Washington, March 20 (ANI): If reports are to be believed, the Moon may have bucketloads of water, with a NASA release indicating the amount of water ice detected in the north lunar pole as 600 million metric tons, stashed away in 40 craters.
This new announcement comes hot on the tail of a series of water discoveries on the lunar surface.
According to a report in Discovery News, this latest discovery comes from an instrument that was carried aboard the Indian Chandrayaan-1 lunar orbiter before it was lost in August, 2009.
NASA's Mini-SAR team found these 40 craters each containing water ice at least 2 meters deep.
"If you converted those craters' water into rocket fuel, you'd have enough fuel to launch the equivalent of one space shuttle per day for more than 2000 years," said Paul Spudis of the Lunar and Planetary Institute.
The excitement surrounding this discovery is tangible, but Spudis pointed out another intriguing possibility: Does the moon have its own water cycle?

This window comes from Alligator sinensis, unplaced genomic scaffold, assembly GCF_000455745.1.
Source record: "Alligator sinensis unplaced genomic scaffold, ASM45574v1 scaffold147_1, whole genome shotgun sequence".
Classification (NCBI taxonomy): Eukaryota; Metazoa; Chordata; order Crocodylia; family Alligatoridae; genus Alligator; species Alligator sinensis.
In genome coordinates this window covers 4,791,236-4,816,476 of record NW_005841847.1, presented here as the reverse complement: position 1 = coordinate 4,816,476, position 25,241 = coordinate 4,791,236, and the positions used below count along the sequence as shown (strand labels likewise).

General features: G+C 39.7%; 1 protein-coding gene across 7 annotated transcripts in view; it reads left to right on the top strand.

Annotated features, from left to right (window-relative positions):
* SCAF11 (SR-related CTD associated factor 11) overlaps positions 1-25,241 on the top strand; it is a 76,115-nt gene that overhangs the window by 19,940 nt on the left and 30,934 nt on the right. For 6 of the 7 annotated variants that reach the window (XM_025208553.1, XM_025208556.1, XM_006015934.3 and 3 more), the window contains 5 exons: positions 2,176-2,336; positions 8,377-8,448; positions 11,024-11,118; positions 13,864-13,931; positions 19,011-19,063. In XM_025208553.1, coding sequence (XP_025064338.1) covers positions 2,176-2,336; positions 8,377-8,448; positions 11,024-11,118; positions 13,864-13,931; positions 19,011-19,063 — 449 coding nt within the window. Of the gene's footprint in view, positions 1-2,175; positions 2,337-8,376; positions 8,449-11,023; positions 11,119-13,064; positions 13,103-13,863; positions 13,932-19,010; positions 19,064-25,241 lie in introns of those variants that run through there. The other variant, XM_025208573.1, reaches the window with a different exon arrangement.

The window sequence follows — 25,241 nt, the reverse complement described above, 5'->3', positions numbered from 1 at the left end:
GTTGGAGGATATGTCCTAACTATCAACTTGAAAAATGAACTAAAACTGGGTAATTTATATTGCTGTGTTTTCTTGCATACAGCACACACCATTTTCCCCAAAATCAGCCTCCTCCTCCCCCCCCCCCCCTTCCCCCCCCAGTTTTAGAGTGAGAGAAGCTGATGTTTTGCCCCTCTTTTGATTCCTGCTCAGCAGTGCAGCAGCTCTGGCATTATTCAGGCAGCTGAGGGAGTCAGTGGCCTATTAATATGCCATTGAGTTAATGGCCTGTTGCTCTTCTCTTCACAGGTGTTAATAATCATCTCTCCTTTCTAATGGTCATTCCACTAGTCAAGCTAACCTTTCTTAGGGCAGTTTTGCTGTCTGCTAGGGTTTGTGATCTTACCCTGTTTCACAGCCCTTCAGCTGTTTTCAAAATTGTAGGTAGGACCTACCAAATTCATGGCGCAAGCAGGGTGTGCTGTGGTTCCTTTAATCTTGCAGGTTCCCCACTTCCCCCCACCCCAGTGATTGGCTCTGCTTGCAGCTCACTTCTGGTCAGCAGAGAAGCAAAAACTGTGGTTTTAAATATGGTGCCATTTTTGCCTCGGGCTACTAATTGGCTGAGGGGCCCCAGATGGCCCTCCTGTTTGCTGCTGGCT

"So far, we've found three types of moonwater," said Spudis.
"We have Mini-SAR's thick lenses of nearly pure crater ice, LCROSS's fluffy mix of ice crystals and dirt, and M-cube's thin layer that comes and goes all across the surface of the Moon," he added.
The moon does appear to contain three different "flavors" of water ice.
Some pure water appears to have been deposited on the lunar surface (perhaps by passing comets).
Some appears to have formed under the surface, mixing with lunar material. And the rest appears to have been formed on the surface through interactions with the solar wind.
Amazingly, these preliminary results indicate that there is also a migration of water from equatorial regions to the lunar poles, pointing to some kind of water cycle.
Scientists are now seriously contemplating a lunar "hydrosphere." (ANI)